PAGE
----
Gaines Group Architects
attic insulation

Attic Insulation Will Make Your Home More Comfortable and Energy Efficient

It certainly has gotten cold here. As I write this, it is 17 degrees outside and the high for tomorrow is in the 30s. This sudden change in weather has certainly hit me hard. I hope you are staying warm. Speaking of staying warm, is your house comfortable? Do you have enough of the right kind of attic insulation in the right places?

Over the years I have been in a LOT of attics and most of them do not have the right kind of insulation and certainly not enough of it. Even worse, there is often duct work running in the space on the wrong side of the attic insulation, the cold side, with very little insulation around the ducts. Code says you need R-38 insulation in the attic as a minimum. I would say that is about half what you should have for your attic in our climate if you are using fiberglass insulation or cellulose. Think of it as adding a second blanket to your entire house.

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In areas where duct work penetrates the conditioned space at the supply points, there is no insulation. Having the duct work inside the thermal envelope would fix this problem. So if you have the chance, insulation on the underside of the roof sheathing, open cell spray foam, is certainly a better solution than fiberglass or cellulose on the floor of the attic (when duct work is in the space). Spray foam is air tight and when installed in the appropriate places will make your home both comfortable and energy-efficient.

attic insulationOther holes that exist in the insulation envelope can be can lights and eave ventilation that does not have baffles. These holes and air leaks from improper sealing of the thermal envelope all combine to diminish the effectiveness of your installed insulation. Finding ways to stop air leakage and installing the proper amount of attic insulation will help on these cold days.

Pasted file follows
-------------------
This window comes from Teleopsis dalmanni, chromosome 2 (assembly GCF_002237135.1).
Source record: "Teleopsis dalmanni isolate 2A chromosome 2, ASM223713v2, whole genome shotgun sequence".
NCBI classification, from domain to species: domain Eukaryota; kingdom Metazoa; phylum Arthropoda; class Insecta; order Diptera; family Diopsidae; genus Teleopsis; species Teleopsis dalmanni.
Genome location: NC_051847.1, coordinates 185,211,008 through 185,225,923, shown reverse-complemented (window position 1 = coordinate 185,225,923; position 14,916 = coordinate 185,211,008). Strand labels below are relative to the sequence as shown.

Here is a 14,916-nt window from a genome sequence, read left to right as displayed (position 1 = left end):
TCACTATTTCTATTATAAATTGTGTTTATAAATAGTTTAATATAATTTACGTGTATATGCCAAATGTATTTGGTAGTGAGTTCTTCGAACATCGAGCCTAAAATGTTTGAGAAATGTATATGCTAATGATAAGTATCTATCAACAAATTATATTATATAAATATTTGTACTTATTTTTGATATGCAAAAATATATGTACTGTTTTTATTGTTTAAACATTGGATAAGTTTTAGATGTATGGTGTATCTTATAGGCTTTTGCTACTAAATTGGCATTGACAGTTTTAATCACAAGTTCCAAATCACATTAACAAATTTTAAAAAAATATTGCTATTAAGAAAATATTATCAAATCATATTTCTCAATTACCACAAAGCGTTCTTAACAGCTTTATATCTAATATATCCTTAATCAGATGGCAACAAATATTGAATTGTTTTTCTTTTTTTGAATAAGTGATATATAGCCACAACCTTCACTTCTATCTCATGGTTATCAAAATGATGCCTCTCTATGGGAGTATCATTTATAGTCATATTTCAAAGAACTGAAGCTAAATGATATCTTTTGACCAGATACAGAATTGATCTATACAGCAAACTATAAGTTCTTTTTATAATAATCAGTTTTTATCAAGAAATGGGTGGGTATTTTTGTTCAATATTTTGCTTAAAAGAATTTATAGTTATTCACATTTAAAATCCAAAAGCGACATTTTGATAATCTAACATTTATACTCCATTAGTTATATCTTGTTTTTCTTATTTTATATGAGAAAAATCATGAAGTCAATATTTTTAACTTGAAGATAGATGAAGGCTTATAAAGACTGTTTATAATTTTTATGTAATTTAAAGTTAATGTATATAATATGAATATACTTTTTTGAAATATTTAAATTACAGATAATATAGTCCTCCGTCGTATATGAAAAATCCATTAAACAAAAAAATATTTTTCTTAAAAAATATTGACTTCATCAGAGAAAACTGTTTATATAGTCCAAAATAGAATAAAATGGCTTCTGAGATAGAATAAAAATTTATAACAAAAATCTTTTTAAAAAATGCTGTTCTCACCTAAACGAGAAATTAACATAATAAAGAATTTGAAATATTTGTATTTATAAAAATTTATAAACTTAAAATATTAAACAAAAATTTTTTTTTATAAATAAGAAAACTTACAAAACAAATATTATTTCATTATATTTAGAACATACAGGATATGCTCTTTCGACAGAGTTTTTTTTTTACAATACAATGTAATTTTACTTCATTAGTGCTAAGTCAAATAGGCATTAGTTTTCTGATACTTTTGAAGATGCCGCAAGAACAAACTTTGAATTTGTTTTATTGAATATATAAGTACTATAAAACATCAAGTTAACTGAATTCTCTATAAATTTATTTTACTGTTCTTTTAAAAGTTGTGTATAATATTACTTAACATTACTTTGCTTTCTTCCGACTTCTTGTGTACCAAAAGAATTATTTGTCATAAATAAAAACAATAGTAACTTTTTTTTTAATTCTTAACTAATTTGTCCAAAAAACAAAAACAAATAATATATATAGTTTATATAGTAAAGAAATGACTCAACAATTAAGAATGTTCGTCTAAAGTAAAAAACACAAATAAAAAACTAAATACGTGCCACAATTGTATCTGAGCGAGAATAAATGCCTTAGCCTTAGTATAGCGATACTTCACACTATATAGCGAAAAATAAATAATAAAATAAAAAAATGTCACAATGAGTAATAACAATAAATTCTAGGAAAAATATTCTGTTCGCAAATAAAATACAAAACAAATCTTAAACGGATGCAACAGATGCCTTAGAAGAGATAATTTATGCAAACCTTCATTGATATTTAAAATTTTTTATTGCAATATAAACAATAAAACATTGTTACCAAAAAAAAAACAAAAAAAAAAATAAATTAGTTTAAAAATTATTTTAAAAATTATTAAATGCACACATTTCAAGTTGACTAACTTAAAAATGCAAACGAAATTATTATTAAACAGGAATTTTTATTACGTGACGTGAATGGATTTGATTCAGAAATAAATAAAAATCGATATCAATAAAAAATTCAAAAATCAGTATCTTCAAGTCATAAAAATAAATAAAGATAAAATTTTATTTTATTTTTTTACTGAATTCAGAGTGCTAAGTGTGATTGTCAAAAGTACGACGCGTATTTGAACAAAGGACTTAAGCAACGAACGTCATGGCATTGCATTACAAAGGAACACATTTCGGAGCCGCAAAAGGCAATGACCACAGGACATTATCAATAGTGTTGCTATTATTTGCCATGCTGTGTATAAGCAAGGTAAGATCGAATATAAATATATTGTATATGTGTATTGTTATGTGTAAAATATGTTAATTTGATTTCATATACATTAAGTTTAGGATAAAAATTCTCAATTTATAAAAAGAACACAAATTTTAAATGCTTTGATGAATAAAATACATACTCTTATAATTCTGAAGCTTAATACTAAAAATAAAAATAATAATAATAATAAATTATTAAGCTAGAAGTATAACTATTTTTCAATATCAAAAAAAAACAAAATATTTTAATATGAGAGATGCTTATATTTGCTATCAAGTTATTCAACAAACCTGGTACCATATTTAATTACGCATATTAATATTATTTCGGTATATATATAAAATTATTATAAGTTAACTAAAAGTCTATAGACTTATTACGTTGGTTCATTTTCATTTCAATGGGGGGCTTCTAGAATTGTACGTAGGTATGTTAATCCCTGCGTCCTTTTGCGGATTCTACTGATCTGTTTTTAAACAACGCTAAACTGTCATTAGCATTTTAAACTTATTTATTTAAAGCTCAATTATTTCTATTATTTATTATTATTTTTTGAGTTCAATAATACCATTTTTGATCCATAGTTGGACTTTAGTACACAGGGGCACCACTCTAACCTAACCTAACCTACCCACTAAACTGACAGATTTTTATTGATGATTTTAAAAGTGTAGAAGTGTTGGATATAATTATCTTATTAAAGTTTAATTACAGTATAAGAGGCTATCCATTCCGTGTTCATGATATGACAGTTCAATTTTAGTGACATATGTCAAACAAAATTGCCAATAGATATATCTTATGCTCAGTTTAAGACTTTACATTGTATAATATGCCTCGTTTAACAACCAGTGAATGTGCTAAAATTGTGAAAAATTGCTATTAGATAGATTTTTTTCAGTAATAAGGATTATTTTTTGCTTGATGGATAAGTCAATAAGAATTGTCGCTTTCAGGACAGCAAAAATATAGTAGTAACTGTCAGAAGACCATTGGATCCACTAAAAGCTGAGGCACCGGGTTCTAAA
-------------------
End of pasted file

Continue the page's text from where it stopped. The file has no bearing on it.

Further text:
attic insulationIf you have fiberglass insulation, add more to achieve R-72. If you have cellulose, add more to achieve R-72. However, if you want to get it right insulate with an air tight solution, open cell spray foam is the easiest method to create a home that will be comfortable and energy-efficient for many years.

Design Matters – New construction vs custom construction

Design matters. If you are building a new home, proper planning and design will provide you with the most energy-efficient, durable, and healthy home. There are many things that are done in new home construction that are considered standard, that might or might not be healthy, durable, or energy efficient. The design phase is a chance to set the performance standards for your builder to incorporate into your new home (and the price of your new home). Without an architect, you have to rely on the builder to set the design standards for you.

AtticInsulation

Design matters. Setting the performance standards, designing the spaces that work for you, selecting the right products for your design are key decisions that should be done  prior to getting a price for the construction. We frequently work hand in hand with a builder to make sure we keep the budget in check while in process with the design. Decisions can be made as a team, which will provide the best solution to you at the best value.